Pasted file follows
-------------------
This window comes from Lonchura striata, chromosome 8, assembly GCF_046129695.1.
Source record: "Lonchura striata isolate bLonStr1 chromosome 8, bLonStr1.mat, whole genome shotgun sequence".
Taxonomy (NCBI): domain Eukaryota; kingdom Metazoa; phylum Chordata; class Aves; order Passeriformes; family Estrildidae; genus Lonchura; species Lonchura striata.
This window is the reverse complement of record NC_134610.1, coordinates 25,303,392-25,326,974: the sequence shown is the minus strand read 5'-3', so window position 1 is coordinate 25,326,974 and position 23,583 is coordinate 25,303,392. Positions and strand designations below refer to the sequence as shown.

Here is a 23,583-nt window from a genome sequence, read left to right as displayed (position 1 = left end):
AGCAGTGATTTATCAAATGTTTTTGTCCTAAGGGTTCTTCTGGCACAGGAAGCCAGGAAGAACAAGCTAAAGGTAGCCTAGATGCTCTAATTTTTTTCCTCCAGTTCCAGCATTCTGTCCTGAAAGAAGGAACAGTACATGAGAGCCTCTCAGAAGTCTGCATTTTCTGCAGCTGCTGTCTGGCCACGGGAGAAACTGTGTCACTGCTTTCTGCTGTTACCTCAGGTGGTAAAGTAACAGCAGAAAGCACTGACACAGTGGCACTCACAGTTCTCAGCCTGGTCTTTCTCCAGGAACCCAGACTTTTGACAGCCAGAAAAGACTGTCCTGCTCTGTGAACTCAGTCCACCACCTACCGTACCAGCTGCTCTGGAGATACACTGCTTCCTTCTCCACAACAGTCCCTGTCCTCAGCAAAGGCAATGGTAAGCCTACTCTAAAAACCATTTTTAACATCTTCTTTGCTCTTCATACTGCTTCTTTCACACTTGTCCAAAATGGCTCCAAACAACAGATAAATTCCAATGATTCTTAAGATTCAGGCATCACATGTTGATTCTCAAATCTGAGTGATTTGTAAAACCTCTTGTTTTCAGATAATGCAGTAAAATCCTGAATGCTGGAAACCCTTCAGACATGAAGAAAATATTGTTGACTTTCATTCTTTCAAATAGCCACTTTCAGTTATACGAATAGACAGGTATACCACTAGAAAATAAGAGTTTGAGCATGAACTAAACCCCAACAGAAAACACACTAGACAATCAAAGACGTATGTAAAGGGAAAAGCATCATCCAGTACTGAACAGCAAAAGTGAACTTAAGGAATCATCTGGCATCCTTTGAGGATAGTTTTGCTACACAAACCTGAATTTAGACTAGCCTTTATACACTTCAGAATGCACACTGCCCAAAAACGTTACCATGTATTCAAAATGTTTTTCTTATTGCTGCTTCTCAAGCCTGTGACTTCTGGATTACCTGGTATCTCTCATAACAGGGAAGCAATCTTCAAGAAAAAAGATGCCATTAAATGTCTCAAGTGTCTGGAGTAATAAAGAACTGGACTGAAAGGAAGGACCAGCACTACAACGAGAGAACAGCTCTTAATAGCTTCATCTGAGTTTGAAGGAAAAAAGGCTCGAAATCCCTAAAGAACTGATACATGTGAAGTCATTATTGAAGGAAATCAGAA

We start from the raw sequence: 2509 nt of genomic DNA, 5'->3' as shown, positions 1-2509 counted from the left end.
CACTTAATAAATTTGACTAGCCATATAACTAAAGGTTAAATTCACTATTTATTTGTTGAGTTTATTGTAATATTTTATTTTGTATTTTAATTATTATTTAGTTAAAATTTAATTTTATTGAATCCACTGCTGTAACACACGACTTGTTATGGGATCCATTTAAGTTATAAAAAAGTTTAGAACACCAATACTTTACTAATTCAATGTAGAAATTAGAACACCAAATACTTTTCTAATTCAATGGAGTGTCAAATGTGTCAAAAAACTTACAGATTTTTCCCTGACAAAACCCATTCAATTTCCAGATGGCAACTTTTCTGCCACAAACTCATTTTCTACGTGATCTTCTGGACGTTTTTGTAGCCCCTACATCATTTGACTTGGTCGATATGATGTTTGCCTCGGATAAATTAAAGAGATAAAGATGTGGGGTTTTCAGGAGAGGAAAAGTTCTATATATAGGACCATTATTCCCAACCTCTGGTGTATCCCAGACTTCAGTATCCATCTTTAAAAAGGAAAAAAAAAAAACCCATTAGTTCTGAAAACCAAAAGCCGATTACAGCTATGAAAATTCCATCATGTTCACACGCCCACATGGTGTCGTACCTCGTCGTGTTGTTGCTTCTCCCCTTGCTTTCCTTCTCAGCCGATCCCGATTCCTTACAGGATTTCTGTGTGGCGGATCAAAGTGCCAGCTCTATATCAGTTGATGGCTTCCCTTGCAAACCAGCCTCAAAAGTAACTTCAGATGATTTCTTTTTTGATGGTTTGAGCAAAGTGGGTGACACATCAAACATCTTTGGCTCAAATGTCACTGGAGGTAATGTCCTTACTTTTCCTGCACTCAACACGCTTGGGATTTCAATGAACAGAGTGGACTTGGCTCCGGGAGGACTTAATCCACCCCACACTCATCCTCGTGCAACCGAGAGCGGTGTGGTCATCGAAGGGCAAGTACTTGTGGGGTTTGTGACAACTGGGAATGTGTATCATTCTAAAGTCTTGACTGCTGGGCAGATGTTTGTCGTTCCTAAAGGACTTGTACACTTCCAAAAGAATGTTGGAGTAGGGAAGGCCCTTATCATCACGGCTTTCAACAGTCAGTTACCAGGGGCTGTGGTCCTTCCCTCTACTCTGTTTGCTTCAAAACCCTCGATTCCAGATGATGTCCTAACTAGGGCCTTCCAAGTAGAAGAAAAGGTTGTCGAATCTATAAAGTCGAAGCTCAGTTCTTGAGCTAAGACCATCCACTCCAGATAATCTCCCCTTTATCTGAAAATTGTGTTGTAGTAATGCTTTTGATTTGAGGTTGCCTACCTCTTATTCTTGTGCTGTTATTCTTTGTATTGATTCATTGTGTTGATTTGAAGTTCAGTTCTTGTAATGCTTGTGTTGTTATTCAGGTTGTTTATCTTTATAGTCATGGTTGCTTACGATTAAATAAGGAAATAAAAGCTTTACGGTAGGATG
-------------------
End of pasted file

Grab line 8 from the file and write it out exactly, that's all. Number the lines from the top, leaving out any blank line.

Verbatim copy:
CACTTAATAAATTTGACTAGCCATATAACTAAAGGTTAAATTCACTATTTATTTGTTGAGTTTATTGTAATATTTTATTTTGTATTTTAATTATTATTTAGTTAAAATTTAATTTTATTGAATCCACTGCTGTAACACACGACTTGTTATGGGATCCATTTAAGTTATAAAAAAGTTTAGAACACCAATACTTTACTAATTCAATGTAGAAATTAGAACACCAAATACTTTTCTAATTCAATGGAGTGTCAAATGTGTCAAAAAACTTACAGATTTTTCCCTGACAAAACCCATTCAATTTCCAGATGGCAACTTTTCTGCCACAAACTCATTTTCTACGTGATCTTCTGGACGTTTTTGTAGCCCCTACATCATTTGACTTGGTCGATATGATGTTTGCCTCGGATAAATTAAAGAGATAAAGATGTGGGGTTTTCAGGAGAGGAAAAGTTCTATATATAGGACCATTATTCCCAACCTCTGGTGTATCCCAGACTTCAGTATCCATCTTTAAAAAGGAAAAAAAAAAAACCCATTAGTTCTGAAAACCAAAAGCCGATTACAGCTATGAAAATTCCATCATGTTCACACGCCCACATGGTGTCGTACCTCGTCGTGTTGTTGCTTCTCCCCTTGCTTTCCTTCTCAGCCGATCCCGATTCCTTACAGGATTTCTGTGTGGCGGATCAAAGTGCCAGCTCTATATCAGTTGATGGCTTCCCTTGCAAACCAGCCTCAAAAGTAACTTCAGATGATTTCTTTTTTGATGGTTTGAGCAAAGTGGGTGACACATCAAACATCTTTGGCTCAAATGTCACTGGAGGTAATGTCCTTACTTTTCCTGCACTCAACACGCTTGGGATTTCAATGAACAGAGTGGACTTGGCTCCGGGAGGACTTAATCCACCCCACACTCATCCTCGTGCAACCGAGAGCGGTGTGGTCATCGAAGGGCAAGTACTTGTGGGGTTTGTGACAACTGGGAATGTGTATCATTCTAAAGTCTTGACTGCTGGGCAGATGTTTGTCGTTCCTAAAGGACTTGTACACTTCCAAAAGAATGTTGGAGTAGGGAAGGCCCTTATCATCACGGCTTTCAACAGTCAGTTACCAGGGGCTGTGGTCCTTCCCTCTACTCTGTTTGCTTCAAAACCCTCGATTCCAGATGATGTCCTAACTAGGGCCTTCCAAGTAGAAGAAAAGGTTGTCGAATCTATAAAGTCGAAGCTCAGTTCTTGAGCTAAGACCATCCACTCCAGATAATCTCCCCTTTATCTGAAAATTGTGTTGTAGTAATGCTTTTGATTTGAGGTTGCCTACCTCTTATTCTTGTGCTGTTATTCTTTGTATTGATTCATTGTGTTGATTTGAAGTTCAGTTCTTGTAATGCTTGTGTTGTTATTCAGGTTGTTTATCTTTATAGTCATGGTTGCTTACGATTAAATAAGGAAATAAAAGCTTTACGGTAGGATG